How to Make Your Own First Aid Kit for your Dog


I have found that with a little bit of planning ahead, a whole bunch stress and headaches can be prevented when you have a first aid kit for your dog.  By having a well thought out and prepared first aid kit for your dog you will always be ready for an emergency.

Why you should have TWO first aid kits

Having a complete first aid kit for your dog at home and in the car is the smartest idea but you can always just grab your home first aid kit when you are planning an outdoor excursion, road trip or vacation.  If you happen to take your dog(s) with you to lots of different places and on various excursion then having a first aid kit for dogs is crucial. Yes, most things can probably wait until you get home, but what if home is further away than usual or the issue really need some immediate attention.  It is always better to be prepared!

Putting together a first aid kit for dogs can be done in one trip to the store or with an order online.   There are also many first aid kits available for purchase, but in my opinion you’ll need to add a few items.

Here is a list of the first aid products that will be extremely helpful when you are either at home or out and about with your dog.


What to include in your first aid kit for your dog

    • bottle of saline wash to clean out cuts and wounds
    • hydrogen peroxide – a mild antiseptic that can be used to clean out cuts and wounds as well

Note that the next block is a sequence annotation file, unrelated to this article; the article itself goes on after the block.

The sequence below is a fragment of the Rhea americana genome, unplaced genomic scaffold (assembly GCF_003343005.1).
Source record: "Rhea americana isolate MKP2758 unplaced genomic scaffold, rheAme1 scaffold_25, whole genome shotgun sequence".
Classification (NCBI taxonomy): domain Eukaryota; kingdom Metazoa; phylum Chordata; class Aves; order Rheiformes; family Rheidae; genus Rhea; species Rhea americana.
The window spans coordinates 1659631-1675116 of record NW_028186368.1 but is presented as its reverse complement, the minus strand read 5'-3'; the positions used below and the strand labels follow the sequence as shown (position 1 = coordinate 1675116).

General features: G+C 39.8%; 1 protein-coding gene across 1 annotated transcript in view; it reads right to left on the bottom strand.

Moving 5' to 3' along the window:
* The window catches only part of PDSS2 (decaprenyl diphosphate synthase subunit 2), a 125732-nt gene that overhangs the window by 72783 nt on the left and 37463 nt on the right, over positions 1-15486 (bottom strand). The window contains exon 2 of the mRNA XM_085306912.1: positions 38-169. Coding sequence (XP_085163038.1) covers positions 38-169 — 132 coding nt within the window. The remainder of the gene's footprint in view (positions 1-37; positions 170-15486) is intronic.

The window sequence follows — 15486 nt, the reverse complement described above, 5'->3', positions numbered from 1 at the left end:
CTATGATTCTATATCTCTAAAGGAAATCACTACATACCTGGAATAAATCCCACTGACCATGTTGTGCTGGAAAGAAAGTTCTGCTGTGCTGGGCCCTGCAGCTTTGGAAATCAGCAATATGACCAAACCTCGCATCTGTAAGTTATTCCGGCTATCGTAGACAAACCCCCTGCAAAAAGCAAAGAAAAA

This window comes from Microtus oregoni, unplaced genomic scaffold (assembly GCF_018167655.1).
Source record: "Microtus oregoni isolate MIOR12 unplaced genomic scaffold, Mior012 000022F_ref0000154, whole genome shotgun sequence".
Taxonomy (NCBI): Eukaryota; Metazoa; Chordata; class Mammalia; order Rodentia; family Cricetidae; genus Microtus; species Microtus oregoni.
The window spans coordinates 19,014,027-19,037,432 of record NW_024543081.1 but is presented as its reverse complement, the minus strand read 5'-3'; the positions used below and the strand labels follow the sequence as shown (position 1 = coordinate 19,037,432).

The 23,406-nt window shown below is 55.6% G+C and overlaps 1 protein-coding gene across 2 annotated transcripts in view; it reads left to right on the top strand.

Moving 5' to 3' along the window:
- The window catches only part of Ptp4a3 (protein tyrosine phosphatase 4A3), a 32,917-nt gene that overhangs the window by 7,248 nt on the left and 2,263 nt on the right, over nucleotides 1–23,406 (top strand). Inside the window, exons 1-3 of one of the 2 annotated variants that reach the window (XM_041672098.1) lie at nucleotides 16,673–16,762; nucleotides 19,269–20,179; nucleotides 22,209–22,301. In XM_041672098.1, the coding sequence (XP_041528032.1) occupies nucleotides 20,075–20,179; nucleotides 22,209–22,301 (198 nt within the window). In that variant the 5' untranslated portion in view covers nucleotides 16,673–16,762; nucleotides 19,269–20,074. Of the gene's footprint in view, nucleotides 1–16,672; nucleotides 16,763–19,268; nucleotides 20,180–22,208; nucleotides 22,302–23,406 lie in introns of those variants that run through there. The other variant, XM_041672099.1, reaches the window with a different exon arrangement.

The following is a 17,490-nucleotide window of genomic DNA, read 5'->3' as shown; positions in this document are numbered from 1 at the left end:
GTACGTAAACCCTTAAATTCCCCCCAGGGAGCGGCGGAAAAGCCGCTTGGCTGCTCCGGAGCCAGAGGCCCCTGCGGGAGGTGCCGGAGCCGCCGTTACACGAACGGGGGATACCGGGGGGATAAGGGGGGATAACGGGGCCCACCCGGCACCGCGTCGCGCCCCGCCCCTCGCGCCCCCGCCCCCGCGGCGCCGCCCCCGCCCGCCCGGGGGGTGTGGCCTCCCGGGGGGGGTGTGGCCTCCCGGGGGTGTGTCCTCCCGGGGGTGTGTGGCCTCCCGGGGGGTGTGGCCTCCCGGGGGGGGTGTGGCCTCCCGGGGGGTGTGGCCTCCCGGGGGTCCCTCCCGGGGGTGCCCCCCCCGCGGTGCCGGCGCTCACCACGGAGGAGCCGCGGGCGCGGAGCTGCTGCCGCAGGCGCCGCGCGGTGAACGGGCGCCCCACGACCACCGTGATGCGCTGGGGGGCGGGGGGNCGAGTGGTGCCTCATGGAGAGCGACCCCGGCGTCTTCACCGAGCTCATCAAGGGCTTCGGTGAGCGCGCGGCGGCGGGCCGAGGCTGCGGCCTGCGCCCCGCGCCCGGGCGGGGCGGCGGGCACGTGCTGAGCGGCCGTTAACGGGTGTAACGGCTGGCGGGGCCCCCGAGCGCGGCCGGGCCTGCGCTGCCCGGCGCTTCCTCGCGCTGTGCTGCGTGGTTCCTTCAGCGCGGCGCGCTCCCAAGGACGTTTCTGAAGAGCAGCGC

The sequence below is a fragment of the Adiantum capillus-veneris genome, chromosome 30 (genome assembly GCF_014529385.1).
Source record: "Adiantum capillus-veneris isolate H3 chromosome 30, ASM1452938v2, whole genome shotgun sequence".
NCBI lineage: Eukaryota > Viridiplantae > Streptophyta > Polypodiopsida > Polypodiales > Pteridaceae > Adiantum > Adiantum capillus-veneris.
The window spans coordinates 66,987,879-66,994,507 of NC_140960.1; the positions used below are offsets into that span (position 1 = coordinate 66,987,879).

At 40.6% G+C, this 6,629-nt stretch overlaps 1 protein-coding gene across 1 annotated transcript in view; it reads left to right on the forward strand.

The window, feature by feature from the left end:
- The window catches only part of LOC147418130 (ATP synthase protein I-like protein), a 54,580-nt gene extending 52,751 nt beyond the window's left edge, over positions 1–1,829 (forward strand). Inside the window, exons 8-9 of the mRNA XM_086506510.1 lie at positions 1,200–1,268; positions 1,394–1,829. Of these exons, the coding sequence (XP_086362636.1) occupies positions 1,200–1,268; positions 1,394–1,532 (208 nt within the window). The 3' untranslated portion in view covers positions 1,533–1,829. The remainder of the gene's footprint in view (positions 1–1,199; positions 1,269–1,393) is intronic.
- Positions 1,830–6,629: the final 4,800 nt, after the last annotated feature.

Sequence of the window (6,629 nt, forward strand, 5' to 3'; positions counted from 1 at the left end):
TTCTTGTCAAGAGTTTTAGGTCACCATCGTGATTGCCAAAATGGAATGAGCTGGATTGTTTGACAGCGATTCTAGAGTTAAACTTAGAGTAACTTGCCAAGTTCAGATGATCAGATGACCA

• alcohol-free wound cleansing wipes so they don’t sting
    • antibiotic ointment that contains either neomycin or bacitracin which is considered safe for dogs
    • cortisone cream can help with dogs that are prone to skin problems
    • diphenhydramine/Benadryl – an antihistamine used to relieve allergy symptoms, insect stings, motion sickness, travel anxiety
    • Ear Solution w/ .5% hydro-cortisone
    • activated charcoal – in the event your dog is poisoned
    • sterile gauze pads to apply ointments to
    • sterile roll of cotton gauze
    • a roll of self-adhering bandage which doesn't stick to the fur
    • styptic pen will help stop bleeding from a torn toe nail
    • pair of disposable non-latex gloves
    • syringe without needle to help irrigate a wound
    • hand sanitizer to clean your hands before dealing with an open wound
    • scissors that easily trim hair
    • metal tweezers to pull out thorns
    • medical scissors for cutting gauze and self-adhering bandage tape
    • rectal thermometer
    • nail clippers to trim torn nails
    • a nail file 
    • vet info
    • poison control info
    • proof of vaccinations
    • list of allergies and medical issues in the event you need to visit an emergency vet clinic while you are out of town
    • pill treats to administer pills
    • instant cold pack to help with swelling
    • blanket
    • cloth towels
    • a flashlight
    • a penlight
By |2018-11-02T16:06:58+00:00October 20th, 2018|Health, Lifestyle|0 Comments

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